AFTER a week with attention focused on Scotland’s Budget, it is easy to forget that our economic fortunes are still largely determined by what happens beyond our borders, and indeed outside of the UK.
A tumbling oil price, a persistently strong sterling exchange rate and continued sluggish growth in the Eurozone have been major influences on economic performance in recent quarters. And that is likely to remain the case in 2016.
In his latest State of the Economy report, the Scottish Government’s chief economist, Gary Gillespie, sets out how a more challenging external environment, including a more muted global economy and the effect of a sustained fall in oil prices has led to a significant slowdown in growth. This is evident in the most recent quarterly and annualised GDP data, with growth of 0.1 per cent and 1.9 per cent, respectively. His forecast for overall growth in Scotland remains at just below 2 per cent for 2015, barely keeping pace with the long-term growth rate.
Headwinds, indeed. But if our fate is so determined by these global headwinds, why are these figures notably below those for the UK as a whole?
Figures due out this week for UK GDP growth in the third quarter are expected to confirm expansion at 0.5 per cent quarter-on-quarter and 2.3 per cent year-on-year. Global Insight economist Howard Archer expects GDP growth to improve to 0.6 per cent quarter-on-quarter in the final three months of the year, resulting in overall UK GDP growth of 2.4 per cent in 2015. And for the year ahead he is looking for growth to be sustained at 2.4 per cent.
Scotland’s leading independent forecasters – Brian Ashcroft at the Fraser of Allander Institute, Ernst & Young and Inverness-based Mackay Consultants – are reckoning on Scottish economic growth of between 2.1 per and 2.2 per cent next year – all three of these predictions made before the latest downward lurch in the oil price to below $40 a barrel and a fresh round of investment cutbacks and lay-offs.
And it is the brutal retrenchment in the North Sea sector – job losses of 5,500 directly employed – 15 per cent of the total workforce – since late last year, with estimates of the wider impact putting the jobs loss as high as 65,000 that largely explains the slower performance of Scotland’s economy.
Add to this the estimate of investment cutbacks in the North Sea totalling some £12 billion and it is highly unlikely we will see much of a recovery even if the oil price swings back towards $50 next year.
However, our “headwinds” are not confined to the North Sea sector. Last week brought a warning from the Bank of Scotland that, for the second time in three months, business activity in Scotland’s private sector contracted last month, with a significant fall in incoming new orders.
The bank’s seasonally adjusted Purchasing Managers Index – a single-figure measure of the month-on-month change in combined manufacturing and services output – has declined to 49.8, down from 50.9 in October. The rate of contraction in the manufacturing sector was the sharpest in just over three years.
Incoming new orders received by private sector companies in Scotland declined for the second time in three months during November. Scottish goods producers registered a sharp contraction in both domestic and foreign demand.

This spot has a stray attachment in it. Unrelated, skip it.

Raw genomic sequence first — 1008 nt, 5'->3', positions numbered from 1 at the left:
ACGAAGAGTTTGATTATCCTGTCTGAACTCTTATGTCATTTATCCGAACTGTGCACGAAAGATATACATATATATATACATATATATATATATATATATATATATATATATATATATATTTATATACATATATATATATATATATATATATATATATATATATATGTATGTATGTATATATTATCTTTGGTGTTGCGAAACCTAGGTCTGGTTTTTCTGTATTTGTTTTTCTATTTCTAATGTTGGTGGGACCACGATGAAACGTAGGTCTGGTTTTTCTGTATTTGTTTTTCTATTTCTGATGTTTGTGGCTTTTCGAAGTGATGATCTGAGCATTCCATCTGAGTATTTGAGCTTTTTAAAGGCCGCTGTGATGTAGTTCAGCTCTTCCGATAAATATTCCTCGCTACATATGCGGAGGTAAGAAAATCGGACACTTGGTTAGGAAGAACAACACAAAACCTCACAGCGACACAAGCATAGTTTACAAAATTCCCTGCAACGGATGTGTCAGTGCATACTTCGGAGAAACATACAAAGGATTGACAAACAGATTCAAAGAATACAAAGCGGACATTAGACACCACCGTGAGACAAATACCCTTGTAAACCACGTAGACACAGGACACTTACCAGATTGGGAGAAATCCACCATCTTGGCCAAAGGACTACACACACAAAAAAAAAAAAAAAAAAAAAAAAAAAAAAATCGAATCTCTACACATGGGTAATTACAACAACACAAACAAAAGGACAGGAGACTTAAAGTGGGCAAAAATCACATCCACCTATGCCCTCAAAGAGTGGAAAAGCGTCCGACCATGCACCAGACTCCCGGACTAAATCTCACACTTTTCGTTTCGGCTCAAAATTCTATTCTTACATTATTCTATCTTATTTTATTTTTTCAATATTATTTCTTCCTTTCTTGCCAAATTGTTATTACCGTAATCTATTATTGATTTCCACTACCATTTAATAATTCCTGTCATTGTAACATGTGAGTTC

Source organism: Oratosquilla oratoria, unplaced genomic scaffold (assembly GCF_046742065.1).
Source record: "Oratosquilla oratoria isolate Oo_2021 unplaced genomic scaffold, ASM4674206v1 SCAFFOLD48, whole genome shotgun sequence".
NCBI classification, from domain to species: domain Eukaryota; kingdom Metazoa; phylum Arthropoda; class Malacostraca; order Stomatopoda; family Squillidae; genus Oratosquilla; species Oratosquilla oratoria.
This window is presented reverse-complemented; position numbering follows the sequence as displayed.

Over the past two years, Scotland’s economy has been helped in great measure by a powerful performance from construction. Here major public sector infrastructure investment spending has played an important role. A number of major projects have helped the economy to put in a resilient performance in a year that has seen a slowing in the pace of the global economy and persistent concerns over the health and strength of China’s economy.
However, there are doubts on whether this construction boom can be maintained over the coming year and beyond. Adding to these doubts will be the latest quarterly survey of construction industry employers due this week. This is expected to show confidence in the Scottish construction sector has fallen again during the final quarter of 2015.
All this leaves household spending to do some heavy lifting – yet again. For all the talk about a rebalancing of the economy, we are still dependent on the household sector to sustain overall growth. As Gary Gillespie observes, households have benefitted from lower prices and an improving financial outlook.
This has been helped by continuing growth in employment. Figures last week showed more people in Scotland in employment – figures for the August-October quarter show employment at 2,615,000, an increase of 10,000 over the year and 71,000 higher compared to the same period in 2008. The unemployment level fell by 8,000 over the quarter to reach 156,000. This is in marked contrast to the gloomy forebodings of Finance Secretary John Swinney and others that spending cutbacks and “Westminster austerity” would stymie an employment and broader recovery.
But in household spending, too, there are concerns about the strength of the recovery pace. Figures for the UK overall point to a robust performance: November saw a 1.7 per cent month-on-month surge in retail sales volumes, fuelling expectations that robust consumer spending could result in UK GDP growth reaching 0.7 per cent quarter-on-quarter.
But the performance of Scotland’s retail sector looks less sure-footed. Figures last week showed the value of Scottish retail sales last month fell 2.3 per cent.
The latest retail value figures are set against a 1.4 per cent overall decline recorded in November of last year. The SRC/Springboard Footfall Monitor report showed retail footfall in Scotland dropped 4.2 per cent in November, the largest margin fall in three years. For the UK overall, footfall was down 2.1 per cent. Given all this, it is hard to see where a following breeze will come from to help offset those “headwinds”. «